©2008 Debra Gordy. All Rights Reserved.
I remember it well – my first Christmas after my divorce from my children’s dad. I dreaded it coming. Not only were my two young daughters going to be with their father that first Christmas, I was going to have to see him at school and family events.
I worried. I stressed. I fussed.
I tried to figure out some way to get out of attending those family gatherings. For my children’s sake, I couldn’t. I always knew that for my children to achieve the best adjustment they possibly could to the changes in their family, I had to figure out a way to get along with him as their dad, even though we were divorced. So I made myself go, and made myself get through those family times, even though it meant interacting with him and his new partner.
I remember feeling nervous, uncomfortable and ill at ease, not knowing how to interact with him, how to respond to meeting his new partner, or how to support my daughters in having a fun time, when I definitely didn’t think I would!
Those were some of the hardest things I did, as a young, newly divorced mother. I remember coming home feeling exhausted, with a raging headache, which is a sure sign of stress for me. I also got a really bad cold that year; thinking back, it was probably induced by the worry and stress.
Well, I got through that first Christmas season post -divorce, and many others since then. Along the way, I learned some things about how to do so with grace and poise, while keeping my sanity and dignity.
Here are three tips that helped me, and hopefully will help you too.
1. Take care of yourself during this highly emotionally charged season.
Your self-care plan ideally should include how you will care for yourself on all levels of your being – spiritually, mentally, emotionally, and physically, including your other relationships and financially. Having a plan will help you feel more inner control in your life, in an otherwise uncomfortable and for many, unnatural, situation. Having and following a plan that supports and replenishes your well-being on all levels, will give you inner reserves of strength, balance and peace that you can draw upon during otherwise stressful events and situations. . . .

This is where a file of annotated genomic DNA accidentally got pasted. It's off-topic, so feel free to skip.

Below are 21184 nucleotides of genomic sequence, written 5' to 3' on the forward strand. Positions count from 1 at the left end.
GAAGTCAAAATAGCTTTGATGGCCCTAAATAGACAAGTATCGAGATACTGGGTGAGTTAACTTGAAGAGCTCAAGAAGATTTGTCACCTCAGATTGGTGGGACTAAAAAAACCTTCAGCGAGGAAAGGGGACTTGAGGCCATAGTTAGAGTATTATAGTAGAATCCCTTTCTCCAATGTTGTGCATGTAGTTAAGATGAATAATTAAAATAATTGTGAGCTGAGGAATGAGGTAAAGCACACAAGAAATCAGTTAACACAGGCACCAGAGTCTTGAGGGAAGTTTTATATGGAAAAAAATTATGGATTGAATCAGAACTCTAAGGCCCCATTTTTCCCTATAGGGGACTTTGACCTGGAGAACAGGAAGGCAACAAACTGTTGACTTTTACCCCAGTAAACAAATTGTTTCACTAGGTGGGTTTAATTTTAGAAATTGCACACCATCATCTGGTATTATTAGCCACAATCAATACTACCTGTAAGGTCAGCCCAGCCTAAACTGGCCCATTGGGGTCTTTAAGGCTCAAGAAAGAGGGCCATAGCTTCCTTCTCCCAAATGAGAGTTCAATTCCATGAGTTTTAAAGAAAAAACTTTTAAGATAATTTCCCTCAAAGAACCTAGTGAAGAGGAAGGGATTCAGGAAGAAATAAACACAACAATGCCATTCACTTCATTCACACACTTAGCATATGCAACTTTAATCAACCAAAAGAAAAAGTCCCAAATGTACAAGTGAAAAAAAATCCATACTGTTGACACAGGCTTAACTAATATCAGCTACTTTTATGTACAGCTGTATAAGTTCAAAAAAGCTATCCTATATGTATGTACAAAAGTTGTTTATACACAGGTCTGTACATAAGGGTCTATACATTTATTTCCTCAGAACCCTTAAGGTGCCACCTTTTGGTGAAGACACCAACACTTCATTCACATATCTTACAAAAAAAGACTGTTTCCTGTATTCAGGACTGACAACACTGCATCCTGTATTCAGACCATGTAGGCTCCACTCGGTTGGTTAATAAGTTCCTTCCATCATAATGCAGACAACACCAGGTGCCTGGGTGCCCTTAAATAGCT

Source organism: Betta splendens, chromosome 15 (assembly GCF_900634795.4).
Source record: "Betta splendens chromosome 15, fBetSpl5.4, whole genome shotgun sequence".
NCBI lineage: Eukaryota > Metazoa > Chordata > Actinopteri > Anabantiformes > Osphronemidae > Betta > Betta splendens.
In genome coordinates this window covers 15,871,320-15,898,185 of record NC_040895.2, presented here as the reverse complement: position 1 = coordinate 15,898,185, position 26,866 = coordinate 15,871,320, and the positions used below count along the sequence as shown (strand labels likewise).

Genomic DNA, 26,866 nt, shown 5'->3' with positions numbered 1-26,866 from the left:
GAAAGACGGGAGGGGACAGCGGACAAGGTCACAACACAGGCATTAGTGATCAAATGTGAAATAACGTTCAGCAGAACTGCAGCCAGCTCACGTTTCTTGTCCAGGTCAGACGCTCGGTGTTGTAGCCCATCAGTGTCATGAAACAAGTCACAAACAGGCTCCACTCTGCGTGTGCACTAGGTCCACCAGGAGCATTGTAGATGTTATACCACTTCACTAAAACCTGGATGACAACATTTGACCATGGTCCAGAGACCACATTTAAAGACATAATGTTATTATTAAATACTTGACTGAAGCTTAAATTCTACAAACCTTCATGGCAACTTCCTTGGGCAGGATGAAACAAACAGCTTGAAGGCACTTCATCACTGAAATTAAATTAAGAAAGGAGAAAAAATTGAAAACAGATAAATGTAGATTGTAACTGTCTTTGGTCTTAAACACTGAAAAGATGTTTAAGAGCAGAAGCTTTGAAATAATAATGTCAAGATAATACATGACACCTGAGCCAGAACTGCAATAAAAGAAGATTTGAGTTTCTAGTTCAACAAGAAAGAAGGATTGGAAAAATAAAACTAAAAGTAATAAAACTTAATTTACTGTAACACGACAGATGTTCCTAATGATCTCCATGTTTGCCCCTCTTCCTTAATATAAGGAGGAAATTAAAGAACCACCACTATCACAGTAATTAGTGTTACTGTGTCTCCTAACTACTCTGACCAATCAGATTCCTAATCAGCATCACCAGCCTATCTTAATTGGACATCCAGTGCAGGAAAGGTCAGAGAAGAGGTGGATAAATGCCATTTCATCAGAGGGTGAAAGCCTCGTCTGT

2. Remember that much of your children’s well-being is connected to yours.
That is why the first thing I teach divorcing parents about how to help their children cope with their parent’s divorce, is to take care of themselves. When you take care of yourself and your needs are met, you are much better prepared and able to meet your children’s needs, which many times are increased by the experience of your divorce. . . .
3. Follow a plan for holiday family events themselves
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If you would like to learn more from my recommended plan for divorced women for getting through the holiday season with less chaos and struggle and more joy, I invite you to join my readers’ circle and subscribe to Creating Joy! The Relationship e-Newsletter.
This free monthly publication is full of timely inspiration and practical help for creating more happiness and fulfillment in your life and relationships, and for creating the marriage of your dreams. Subscribe today at http://www.DebraGordyMS.com/newsletter.html
Debra Gordy specializes in assisting divorced women to end their relationship problems for good, get off the Relationship Roller Coaster and onto the path of creating a happy, successful and lasting marriage.
As a Transformational Relationship Therapist and Coach, teacher and author of the forthcoming book, Cinderella Wisdom: Five Secrets for Creating Your Dream Marriage in the Real World
, she has helped thousands of women and couples to achieve the marriage of their dreams.
To learn more, please visit her website: www.CinderellaDreamsComeTrue.com.